Taxman Took A Bigger Bite Of GDP Across OECD Member States Last Year

Tom Burroughes Group Editor London 24 October 2012

Taxman Took A Bigger Bite Of GDP Across OECD Member States Last Year

Rising tax rates and some improvement in economic conditions since 2008 have boosted public revenues as a share of the overall economic pie among members of the Organisation of Economic Co-Operation and Development, the Paris-based group said today.

OECD countries collected about 34.0 per cent of gross domestic product in taxes in 2011, compared with 33.8 per cent in the year before. This is still well below the most recent peak of 2007 when tax revenues to GDP ratios averaged 35.1 per cent.

The data puts some of the recent debate about tax evasion and avoidance into a broader context, highlighting how the total tax “take” of countries can vary due to shifts in economic growth rates, as well as through changes to tax policy.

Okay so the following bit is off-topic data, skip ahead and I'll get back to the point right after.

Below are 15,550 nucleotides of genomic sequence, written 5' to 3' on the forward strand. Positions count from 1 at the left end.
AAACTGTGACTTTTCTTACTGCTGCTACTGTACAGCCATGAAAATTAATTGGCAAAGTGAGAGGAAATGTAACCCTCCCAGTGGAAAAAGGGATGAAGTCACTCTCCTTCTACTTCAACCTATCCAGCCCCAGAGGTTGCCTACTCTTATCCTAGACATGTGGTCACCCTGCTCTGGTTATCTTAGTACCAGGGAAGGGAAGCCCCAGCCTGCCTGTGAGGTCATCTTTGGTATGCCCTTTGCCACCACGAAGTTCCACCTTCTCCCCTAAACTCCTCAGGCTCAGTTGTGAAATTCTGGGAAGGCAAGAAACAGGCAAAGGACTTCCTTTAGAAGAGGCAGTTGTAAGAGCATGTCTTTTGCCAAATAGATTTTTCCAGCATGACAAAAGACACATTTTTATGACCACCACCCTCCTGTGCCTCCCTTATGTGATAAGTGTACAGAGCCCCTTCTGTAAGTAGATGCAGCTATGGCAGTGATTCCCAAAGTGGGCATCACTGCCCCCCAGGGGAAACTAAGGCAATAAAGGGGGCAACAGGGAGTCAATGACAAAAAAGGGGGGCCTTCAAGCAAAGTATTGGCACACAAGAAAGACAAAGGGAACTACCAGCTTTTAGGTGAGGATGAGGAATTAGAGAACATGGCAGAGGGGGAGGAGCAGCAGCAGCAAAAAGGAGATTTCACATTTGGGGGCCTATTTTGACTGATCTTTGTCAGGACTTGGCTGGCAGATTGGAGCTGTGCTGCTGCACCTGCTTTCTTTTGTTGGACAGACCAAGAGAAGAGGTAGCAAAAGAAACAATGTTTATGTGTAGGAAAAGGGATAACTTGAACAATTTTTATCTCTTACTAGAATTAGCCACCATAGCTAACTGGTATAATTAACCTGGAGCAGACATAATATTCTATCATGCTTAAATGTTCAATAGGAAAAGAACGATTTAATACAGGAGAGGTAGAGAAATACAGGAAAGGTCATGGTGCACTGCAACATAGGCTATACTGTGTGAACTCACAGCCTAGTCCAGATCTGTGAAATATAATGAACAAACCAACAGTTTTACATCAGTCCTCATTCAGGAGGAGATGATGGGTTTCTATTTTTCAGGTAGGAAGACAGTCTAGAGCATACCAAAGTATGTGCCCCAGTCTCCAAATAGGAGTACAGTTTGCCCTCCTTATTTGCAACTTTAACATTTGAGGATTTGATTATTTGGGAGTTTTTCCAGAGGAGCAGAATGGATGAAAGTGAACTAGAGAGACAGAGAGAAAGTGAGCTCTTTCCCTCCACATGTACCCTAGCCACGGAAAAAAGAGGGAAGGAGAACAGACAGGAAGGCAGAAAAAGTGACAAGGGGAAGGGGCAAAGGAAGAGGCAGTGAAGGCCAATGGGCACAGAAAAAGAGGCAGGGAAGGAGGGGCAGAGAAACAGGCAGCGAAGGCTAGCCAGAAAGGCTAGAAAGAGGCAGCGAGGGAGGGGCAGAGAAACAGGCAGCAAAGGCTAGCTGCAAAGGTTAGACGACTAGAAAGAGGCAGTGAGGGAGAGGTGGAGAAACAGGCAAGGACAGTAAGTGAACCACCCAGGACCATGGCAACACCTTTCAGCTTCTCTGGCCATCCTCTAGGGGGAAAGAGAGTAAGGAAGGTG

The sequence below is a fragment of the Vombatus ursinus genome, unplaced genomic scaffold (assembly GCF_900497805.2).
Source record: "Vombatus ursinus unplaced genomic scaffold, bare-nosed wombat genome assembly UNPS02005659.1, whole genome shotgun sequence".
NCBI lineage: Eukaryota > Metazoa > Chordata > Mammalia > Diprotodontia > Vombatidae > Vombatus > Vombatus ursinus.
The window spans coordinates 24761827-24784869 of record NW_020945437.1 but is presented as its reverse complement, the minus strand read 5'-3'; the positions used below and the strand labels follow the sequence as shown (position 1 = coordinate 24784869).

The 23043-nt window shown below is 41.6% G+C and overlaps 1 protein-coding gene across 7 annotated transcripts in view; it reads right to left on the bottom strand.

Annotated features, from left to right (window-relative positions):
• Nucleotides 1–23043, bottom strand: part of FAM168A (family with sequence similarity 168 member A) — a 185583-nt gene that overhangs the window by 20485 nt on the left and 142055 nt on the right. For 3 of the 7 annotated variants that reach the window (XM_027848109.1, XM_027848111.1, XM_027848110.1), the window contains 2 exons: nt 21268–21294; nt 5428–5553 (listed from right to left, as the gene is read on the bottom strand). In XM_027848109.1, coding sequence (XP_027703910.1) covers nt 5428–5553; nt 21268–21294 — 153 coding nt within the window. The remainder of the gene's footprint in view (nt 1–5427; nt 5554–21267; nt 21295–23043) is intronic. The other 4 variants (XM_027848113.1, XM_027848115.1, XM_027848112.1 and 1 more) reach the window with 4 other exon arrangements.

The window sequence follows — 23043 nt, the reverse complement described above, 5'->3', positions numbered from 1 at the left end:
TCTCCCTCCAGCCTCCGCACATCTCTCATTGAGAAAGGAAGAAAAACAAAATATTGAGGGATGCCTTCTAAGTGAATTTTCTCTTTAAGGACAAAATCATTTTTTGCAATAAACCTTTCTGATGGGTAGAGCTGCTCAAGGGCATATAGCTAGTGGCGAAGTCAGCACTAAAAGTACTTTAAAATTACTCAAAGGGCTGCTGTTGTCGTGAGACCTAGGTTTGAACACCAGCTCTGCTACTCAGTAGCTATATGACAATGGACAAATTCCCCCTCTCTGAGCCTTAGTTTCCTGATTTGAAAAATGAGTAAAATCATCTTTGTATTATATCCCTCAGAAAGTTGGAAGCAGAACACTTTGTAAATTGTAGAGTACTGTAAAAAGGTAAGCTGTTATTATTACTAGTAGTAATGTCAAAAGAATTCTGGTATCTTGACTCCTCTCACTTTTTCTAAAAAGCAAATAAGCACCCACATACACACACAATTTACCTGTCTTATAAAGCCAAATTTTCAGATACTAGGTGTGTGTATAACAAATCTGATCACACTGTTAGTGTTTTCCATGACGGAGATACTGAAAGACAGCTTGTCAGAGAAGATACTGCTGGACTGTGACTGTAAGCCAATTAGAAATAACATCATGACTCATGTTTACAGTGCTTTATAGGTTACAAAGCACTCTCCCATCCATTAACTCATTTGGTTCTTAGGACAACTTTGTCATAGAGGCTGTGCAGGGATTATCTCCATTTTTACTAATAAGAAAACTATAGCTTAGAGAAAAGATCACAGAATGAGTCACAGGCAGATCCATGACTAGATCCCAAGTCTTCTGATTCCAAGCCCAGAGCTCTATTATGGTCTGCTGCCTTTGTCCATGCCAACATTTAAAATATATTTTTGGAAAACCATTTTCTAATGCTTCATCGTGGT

The data showed that of the 29 countries for which 2011 data are available, tax revenues rose as a proportion of GDP in 20 states and fell in only six of them.

Chile, France, the Czech Republic and Germany saw the largest increases in 2011, and Hungary, Estonia and Sweden the largest falls.

“Increasing tax ratios in 2010 and 2011 are due to a combination of factors.  With a progressive tax regime, economic recovery led to tax revenues rising faster than GDP and at the same time many countries raised tax rates and/or broadened bases.  In 2008 and 2009, the declining ratios reflected the severity of the recession and that some countries responded by cutting tax rates,” the OECD said.

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